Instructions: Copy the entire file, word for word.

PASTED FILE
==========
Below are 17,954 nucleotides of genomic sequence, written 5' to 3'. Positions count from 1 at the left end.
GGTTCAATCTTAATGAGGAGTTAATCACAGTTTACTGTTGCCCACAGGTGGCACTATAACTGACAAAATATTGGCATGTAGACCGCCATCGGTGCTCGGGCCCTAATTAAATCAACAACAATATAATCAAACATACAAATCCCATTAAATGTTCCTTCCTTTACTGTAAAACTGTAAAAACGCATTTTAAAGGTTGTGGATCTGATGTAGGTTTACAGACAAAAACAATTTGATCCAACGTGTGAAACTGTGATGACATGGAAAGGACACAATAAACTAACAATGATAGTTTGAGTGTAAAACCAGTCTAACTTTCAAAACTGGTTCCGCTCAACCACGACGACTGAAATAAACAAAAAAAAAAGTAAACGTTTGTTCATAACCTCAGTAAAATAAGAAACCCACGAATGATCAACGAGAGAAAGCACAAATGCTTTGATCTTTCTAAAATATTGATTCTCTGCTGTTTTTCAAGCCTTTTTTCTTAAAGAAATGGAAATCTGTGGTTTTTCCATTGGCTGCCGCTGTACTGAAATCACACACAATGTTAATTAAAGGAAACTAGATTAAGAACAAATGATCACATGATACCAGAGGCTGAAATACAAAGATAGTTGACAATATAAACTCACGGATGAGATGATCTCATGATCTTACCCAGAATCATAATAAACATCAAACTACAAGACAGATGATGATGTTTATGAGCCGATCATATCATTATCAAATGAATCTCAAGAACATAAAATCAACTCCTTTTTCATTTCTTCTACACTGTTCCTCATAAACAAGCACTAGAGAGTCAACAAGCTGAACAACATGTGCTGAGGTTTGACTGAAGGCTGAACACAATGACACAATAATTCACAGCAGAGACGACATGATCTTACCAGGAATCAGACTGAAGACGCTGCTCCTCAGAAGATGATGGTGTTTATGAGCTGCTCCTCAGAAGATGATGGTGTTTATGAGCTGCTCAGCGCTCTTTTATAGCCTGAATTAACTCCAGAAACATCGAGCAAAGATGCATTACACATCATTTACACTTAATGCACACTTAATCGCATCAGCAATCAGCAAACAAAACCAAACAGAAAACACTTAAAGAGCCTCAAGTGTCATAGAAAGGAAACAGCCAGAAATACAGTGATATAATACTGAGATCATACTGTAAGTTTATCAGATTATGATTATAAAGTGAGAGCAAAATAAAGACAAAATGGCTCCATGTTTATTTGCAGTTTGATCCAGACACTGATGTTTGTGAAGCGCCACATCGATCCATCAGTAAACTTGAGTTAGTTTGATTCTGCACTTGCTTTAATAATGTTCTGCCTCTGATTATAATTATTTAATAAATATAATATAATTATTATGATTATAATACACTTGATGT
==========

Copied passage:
Below are 17,954 nucleotides of genomic sequence, written 5' to 3'. Positions count from 1 at the left end.
GGTTCAATCTTAATGAGGAGTTAATCACAGTTTACTGTTGCCCACAGGTGGCACTATAACTGACAAAATATTGGCATGTAGACCGCCATCGGTGCTCGGGCCCTAATTAAATCAACAACAATATAATCAAACATACAAATCCCATTAAATGTTCCTTCCTTTACTGTAAAACTGTAAAAACGCATTTTAAAGGTTGTGGATCTGATGTAGGTTTACAGACAAAAACAATTTGATCCAACGTGTGAAACTGTGATGACATGGAAAGGACACAATAAACTAACAATGATAGTTTGAGTGTAAAACCAGTCTAACTTTCAAAACTGGTTCCGCTCAACCACGACGACTGAAATAAACAAAAAAAAAAGTAAACGTTTGTTCATAACCTCAGTAAAATAAGAAACCCACGAATGATCAACGAGAGAAAGCACAAATGCTTTGATCTTTCTAAAATATTGATTCTCTGCTGTTTTTCAAGCCTTTTTTCTTAAAGAAATGGAAATCTGTGGTTTTTCCATTGGCTGCCGCTGTACTGAAATCACACACAATGTTAATTAAAGGAAACTAGATTAAGAACAAATGATCACATGATACCAGAGGCTGAAATACAAAGATAGTTGACAATATAAACTCACGGATGAGATGATCTCATGATCTTACCCAGAATCATAATAAACATCAAACTACAAGACAGATGATGATGTTTATGAGCCGATCATATCATTATCAAATGAATCTCAAGAACATAAAATCAACTCCTTTTTCATTTCTTCTACACTGTTCCTCATAAACAAGCACTAGAGAGTCAACAAGCTGAACAACATGTGCTGAGGTTTGACTGAAGGCTGAACACAATGACACAATAATTCACAGCAGAGACGACATGATCTTACCAGGAATCAGACTGAAGACGCTGCTCCTCAGAAGATGATGGTGTTTATGAGCTGCTCCTCAGAAGATGATGGTGTTTATGAGCTGCTCAGCGCTCTTTTATAGCCTGAATTAACTCCAGAAACATCGAGCAAAGATGCATTACACATCATTTACACTTAATGCACACTTAATCGCATCAGCAATCAGCAAACAAAACCAAACAGAAAACACTTAAAGAGCCTCAAGTGTCATAGAAAGGAAACAGCCAGAAATACAGTGATATAATACTGAGATCATACTGTAAGTTTATCAGATTATGATTATAAAGTGAGAGCAAAATAAAGACAAAATGGCTCCATGTTTATTTGCAGTTTGATCCAGACACTGATGTTTGTGAAGCGCCACATCGATCCATCAGTAAACTTGAGTTAGTTTGATTCTGCACTTGCTTTAATAATGTTCTGCCTCTGATTATAATTATTTAATAAATATAATATAATTATTATGATTATAATACACTTGATGT